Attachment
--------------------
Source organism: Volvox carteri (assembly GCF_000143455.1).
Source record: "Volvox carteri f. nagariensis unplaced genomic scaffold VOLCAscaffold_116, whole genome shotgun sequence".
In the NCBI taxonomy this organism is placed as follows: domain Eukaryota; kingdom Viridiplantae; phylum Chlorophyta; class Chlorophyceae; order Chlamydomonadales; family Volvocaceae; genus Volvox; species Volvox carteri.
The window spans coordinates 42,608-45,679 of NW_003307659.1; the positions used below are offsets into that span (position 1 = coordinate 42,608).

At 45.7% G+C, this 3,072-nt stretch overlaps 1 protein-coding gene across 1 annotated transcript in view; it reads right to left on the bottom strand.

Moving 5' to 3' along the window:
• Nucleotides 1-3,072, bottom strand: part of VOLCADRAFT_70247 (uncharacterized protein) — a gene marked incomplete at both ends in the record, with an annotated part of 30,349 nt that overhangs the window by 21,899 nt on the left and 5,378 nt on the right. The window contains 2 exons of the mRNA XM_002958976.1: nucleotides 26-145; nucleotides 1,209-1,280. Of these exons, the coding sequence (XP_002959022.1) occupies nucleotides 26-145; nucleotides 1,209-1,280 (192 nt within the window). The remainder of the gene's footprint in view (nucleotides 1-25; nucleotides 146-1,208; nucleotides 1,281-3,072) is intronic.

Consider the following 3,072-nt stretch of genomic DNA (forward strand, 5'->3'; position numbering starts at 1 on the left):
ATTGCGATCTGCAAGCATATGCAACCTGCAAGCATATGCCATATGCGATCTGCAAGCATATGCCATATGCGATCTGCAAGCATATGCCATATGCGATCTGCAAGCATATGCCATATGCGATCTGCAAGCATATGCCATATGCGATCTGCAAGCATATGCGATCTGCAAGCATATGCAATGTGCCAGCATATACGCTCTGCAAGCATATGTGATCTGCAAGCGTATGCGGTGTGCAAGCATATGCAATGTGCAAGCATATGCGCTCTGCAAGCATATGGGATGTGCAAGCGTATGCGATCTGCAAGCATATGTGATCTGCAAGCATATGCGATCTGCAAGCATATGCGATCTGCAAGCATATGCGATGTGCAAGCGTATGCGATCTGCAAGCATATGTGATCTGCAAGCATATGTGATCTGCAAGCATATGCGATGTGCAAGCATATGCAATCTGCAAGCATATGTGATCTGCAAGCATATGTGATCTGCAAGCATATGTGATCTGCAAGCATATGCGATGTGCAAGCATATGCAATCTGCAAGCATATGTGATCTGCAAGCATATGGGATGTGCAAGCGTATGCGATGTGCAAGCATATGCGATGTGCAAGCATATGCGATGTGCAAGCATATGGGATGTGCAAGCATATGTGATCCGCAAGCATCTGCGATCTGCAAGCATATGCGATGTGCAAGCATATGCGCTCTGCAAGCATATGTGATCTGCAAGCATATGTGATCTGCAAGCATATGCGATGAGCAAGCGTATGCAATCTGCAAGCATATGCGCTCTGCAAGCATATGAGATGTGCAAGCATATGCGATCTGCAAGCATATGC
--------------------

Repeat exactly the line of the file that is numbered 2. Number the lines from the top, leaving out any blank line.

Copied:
Source record: "Volvox carteri f. nagariensis unplaced genomic scaffold VOLCAscaffold_116, whole genome shotgun sequence".